Steel City Coupler Publication of the Steel City Division Southeastern Region - NMRA
Volume 3, Issue 8
Steel City Division Meeting Please plan to attend the next meeting on
Thursday, September 19th, 2013 7:00pm Vestavia Hills United Methodist Church, Room 203
Inside This Issue: Editor Jason Parham (firstname.lastname@example.org) ©2013 The Steel City Division, SER-NMRA The Steel City Coupler is published monthly.
This Month’s Meeting Layout Tour Along the Line – Prototype Railroad News Superintendent’s Office Clerk’s Desk NMRA and SER News Mystery Image Timetable
1 1 2 3 7 10 12 14
September Meeting: Building bridges When you replace or install a bridge on your layout, it is usually done in a very relaxed pace. On the real railroads, that is not exactly the case. Every minute the mainline is down the railroad is losing valuable revenue. Every so often, such outages must take place and everyone is under pressure to keep the job on schedule and finish as soon as possible. This month’s presentation comes from Bill Barger who will show us how a real railroad goes about replacing a bridge while minimizing the time the mainline is out of service. Bill will show us a group of photos taken in Bakersville, Maryland over about a 3 day period, with emphasis on the 12 hours of track time devoted to the actual rip out and replacement of a bridge on Norfolk Southern’s route through town. Bill tells us the purpose of the replacement was to increase track speed from a 25 MPH restriction to 35 or 40 MPH, with speed still limited due to a series of curves in the vicinity. Come join us on Thursday, September 19th at 7pm. The location will be the Vestavia Hills United Methodist Church in Room 203 as usual.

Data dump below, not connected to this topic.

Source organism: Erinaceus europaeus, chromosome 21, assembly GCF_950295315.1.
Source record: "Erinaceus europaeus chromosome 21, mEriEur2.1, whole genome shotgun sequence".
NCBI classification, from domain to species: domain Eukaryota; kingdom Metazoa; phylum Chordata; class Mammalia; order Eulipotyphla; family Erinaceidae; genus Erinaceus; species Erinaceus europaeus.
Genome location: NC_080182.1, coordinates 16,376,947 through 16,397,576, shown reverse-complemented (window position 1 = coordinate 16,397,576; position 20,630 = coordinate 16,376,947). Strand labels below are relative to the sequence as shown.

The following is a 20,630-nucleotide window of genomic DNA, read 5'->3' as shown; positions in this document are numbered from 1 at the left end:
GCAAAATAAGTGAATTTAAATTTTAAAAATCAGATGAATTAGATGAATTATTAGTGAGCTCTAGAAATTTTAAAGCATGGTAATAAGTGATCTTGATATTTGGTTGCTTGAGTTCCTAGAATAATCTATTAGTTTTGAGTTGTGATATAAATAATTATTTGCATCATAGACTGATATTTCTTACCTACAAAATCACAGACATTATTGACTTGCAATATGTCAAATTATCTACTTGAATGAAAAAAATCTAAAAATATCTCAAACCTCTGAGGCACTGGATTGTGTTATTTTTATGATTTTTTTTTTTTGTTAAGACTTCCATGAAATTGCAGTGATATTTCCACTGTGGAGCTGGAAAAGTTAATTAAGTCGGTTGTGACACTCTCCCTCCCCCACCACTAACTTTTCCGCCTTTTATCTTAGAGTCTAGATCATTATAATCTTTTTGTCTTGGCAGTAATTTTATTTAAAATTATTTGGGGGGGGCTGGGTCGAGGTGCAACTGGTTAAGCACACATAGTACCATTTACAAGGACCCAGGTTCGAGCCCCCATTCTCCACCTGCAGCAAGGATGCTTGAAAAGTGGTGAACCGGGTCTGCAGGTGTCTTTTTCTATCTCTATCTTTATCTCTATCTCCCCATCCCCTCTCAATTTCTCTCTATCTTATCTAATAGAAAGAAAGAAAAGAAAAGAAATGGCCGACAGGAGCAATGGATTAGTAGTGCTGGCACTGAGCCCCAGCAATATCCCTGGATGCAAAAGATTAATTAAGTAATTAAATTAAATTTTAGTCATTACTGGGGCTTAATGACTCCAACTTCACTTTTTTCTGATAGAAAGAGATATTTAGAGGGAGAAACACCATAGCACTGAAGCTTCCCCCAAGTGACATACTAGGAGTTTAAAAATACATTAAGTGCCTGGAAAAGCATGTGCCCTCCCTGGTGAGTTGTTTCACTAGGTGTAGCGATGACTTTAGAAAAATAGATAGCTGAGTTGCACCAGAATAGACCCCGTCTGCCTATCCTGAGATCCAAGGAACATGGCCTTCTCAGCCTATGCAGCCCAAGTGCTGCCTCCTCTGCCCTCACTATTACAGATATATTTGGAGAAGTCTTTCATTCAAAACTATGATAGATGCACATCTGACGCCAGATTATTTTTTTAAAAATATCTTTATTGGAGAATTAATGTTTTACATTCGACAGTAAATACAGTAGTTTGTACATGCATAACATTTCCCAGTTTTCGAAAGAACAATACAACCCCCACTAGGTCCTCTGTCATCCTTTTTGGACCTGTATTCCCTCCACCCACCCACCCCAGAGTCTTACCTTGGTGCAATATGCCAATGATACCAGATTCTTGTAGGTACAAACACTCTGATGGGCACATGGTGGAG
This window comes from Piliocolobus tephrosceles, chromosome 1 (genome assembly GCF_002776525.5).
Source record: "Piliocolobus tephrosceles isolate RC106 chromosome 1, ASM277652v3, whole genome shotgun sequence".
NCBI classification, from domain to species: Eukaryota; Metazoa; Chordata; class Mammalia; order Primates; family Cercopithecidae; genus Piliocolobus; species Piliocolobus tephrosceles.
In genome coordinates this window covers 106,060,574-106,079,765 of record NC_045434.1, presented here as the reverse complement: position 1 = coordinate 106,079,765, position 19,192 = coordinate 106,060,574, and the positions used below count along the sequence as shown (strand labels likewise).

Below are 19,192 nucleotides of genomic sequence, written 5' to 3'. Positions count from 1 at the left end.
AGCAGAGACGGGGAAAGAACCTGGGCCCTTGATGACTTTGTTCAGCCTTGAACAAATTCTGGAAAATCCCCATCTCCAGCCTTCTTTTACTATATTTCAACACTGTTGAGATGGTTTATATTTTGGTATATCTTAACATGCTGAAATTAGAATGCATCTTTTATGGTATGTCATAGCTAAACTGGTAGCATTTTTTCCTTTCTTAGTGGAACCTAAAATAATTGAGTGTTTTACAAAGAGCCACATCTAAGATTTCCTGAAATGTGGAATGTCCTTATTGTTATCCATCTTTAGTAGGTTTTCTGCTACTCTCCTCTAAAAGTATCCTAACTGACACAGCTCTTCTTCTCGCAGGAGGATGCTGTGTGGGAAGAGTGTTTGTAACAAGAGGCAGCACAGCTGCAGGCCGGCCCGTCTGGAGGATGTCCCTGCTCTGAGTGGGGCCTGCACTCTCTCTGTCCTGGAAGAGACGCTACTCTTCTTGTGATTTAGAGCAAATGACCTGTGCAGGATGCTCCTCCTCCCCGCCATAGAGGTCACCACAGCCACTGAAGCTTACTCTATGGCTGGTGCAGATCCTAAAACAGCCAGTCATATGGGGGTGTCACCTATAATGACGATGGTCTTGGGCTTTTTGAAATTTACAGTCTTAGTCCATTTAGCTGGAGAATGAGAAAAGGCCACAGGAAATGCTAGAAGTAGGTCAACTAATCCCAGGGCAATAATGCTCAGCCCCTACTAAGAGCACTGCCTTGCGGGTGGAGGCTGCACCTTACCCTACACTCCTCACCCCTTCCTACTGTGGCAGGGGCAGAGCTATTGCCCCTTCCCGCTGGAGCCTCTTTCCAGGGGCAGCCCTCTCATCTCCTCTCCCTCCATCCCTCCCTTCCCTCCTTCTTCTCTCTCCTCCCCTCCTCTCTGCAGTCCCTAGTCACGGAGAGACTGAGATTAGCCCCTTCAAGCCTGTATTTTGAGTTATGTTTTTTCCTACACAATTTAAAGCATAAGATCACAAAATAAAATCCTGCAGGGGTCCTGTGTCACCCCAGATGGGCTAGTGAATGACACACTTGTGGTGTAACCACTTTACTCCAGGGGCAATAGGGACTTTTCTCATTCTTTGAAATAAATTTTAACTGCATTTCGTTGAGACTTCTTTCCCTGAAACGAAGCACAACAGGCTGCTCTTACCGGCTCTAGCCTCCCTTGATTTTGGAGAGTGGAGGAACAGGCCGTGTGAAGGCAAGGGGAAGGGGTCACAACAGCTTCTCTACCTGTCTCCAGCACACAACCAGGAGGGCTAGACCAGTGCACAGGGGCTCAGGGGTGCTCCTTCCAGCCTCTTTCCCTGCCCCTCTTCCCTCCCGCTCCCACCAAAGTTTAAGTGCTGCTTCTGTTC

September Field Trip: Magnolia Division Mini-Meet (Editor’s note: In lieu of a normal home layout tour this month, we are encouraging everyone to make the trip over to Philadelphia, MS for the Magnolia Division’s Mini-meet.) The Magnolia Division will host a mini-meet September 21, 2013 at the Dancing Rabbit Inn, 13240 Highway 16 West, Choctaw, MS 39350. This is a FREE event, open to NMRA members and soon-to-be NMRA members. •Activities begin at 8:30 am with the first of five clinics. Scheduled presenters are Bob Beaty, MMR, Howard Goodwin, Walt Liles, Cliff Powers, and Peter Youngblood, MMR. The last clinic will end at 3:00 pm.
The Steel City Coupler – September 2013
•At the conclusion of the last clinic, we will tour Phillip Prince's Pearl River Railroad. This outdoor G-scale layout features numerous bridges that cross the namesake river and many scale replicas of Philadelphia area landmarks. His layout is handicapped accessible with a poured concrete surround. •The day will conclude with a tour of the historic and restored Gulf, Mobile & Northern Depot. The depot was built in 1905 and purchased by the City of Philadelphia several years ago. It currently houses the offices of our local Community Development Partnership. For more information contact Magnolia Division Superintendent Troy Hight at TrHg6@aol.com or by phone at (601) 416-7617.This event is open to everyone, so please invite and bring a friend. There is no cost to attend this event and NMRA membership is not required to attend.